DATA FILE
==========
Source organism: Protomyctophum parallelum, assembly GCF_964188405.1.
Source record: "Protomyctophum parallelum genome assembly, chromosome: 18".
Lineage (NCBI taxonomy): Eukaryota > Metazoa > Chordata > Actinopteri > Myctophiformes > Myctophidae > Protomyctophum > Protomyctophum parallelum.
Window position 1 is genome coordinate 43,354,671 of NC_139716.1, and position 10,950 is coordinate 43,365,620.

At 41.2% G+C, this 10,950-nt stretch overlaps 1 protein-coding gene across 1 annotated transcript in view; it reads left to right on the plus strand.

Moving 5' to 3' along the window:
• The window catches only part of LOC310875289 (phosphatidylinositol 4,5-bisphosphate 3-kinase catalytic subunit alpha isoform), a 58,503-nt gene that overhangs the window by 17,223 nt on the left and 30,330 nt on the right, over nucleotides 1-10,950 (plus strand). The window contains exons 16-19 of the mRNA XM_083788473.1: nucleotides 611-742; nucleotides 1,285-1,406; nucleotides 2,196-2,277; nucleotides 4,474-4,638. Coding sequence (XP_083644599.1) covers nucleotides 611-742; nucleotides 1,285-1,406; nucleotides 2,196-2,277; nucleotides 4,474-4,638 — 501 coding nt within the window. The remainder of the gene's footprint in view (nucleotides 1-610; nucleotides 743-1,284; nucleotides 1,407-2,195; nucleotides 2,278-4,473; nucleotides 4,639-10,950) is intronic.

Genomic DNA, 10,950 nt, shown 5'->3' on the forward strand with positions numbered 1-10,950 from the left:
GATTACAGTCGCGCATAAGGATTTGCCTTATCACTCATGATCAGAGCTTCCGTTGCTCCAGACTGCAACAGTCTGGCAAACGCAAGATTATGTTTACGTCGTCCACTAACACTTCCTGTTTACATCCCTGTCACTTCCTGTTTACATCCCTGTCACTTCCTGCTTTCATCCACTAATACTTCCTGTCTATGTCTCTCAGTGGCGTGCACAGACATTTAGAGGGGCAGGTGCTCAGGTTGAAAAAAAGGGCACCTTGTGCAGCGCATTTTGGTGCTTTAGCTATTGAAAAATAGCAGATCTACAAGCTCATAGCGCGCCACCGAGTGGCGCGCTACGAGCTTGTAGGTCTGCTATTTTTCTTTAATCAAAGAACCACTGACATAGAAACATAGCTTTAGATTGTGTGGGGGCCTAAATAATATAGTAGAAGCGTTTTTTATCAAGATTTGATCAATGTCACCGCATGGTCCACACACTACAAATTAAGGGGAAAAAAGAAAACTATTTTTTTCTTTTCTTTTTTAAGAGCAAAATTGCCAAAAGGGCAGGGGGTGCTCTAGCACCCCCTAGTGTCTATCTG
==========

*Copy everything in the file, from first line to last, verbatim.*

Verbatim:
Source organism: Protomyctophum parallelum, assembly GCF_964188405.1.
Source record: "Protomyctophum parallelum genome assembly, chromosome: 18".
Lineage (NCBI taxonomy): Eukaryota > Metazoa > Chordata > Actinopteri > Myctophiformes > Myctophidae > Protomyctophum > Protomyctophum parallelum.
Window position 1 is genome coordinate 43,354,671 of NC_139716.1, and position 10,950 is coordinate 43,365,620.

At 41.2% G+C, this 10,950-nt stretch overlaps 1 protein-coding gene across 1 annotated transcript in view; it reads left to right on the plus strand.

Moving 5' to 3' along the window:
• The window catches only part of LOC310875289 (phosphatidylinositol 4,5-bisphosphate 3-kinase catalytic subunit alpha isoform), a 58,503-nt gene that overhangs the window by 17,223 nt on the left and 30,330 nt on the right, over nucleotides 1-10,950 (plus strand). The window contains exons 16-19 of the mRNA XM_083788473.1: nucleotides 611-742; nucleotides 1,285-1,406; nucleotides 2,196-2,277; nucleotides 4,474-4,638. Coding sequence (XP_083644599.1) covers nucleotides 611-742; nucleotides 1,285-1,406; nucleotides 2,196-2,277; nucleotides 4,474-4,638 — 501 coding nt within the window. The remainder of the gene's footprint in view (nucleotides 1-610; nucleotides 743-1,284; nucleotides 1,407-2,195; nucleotides 2,278-4,473; nucleotides 4,639-10,950) is intronic.

Genomic DNA, 10,950 nt, shown 5'->3' on the forward strand with positions numbered 1-10,950 from the left:
GATTACAGTCGCGCATAAGGATTTGCCTTATCACTCATGATCAGAGCTTCCGTTGCTCCAGACTGCAACAGTCTGGCAAACGCAAGATTATGTTTACGTCGTCCACTAACACTTCCTGTTTACATCCCTGTCACTTCCTGTTTACATCCCTGTCACTTCCTGCTTTCATCCACTAATACTTCCTGTCTATGTCTCTCAGTGGCGTGCACAGACATTTAGAGGGGCAGGTGCTCAGGTTGAAAAAAAGGGCACCTTGTGCAGCGCATTTTGGTGCTTTAGCTATTGAAAAATAGCAGATCTACAAGCTCATAGCGCGCCACCGAGTGGCGCGCTACGAGCTTGTAGGTCTGCTATTTTTCTTTAATCAAAGAACCACTGACATAGAAACATAGCTTTAGATTGTGTGGGGGCCTAAATAATATAGTAGAAGCGTTTTTTATCAAGATTTGATCAATGTCACCGCATGGTCCACACACTACAAATTAAGGGGAAAAAAGAAAACTATTTTTTTCTTTTCTTTTTTAAGAGCAAAATTGCCAAAAGGGCAGGGGGTGCTCTAGCACCCCCTAGTGTCTATCTG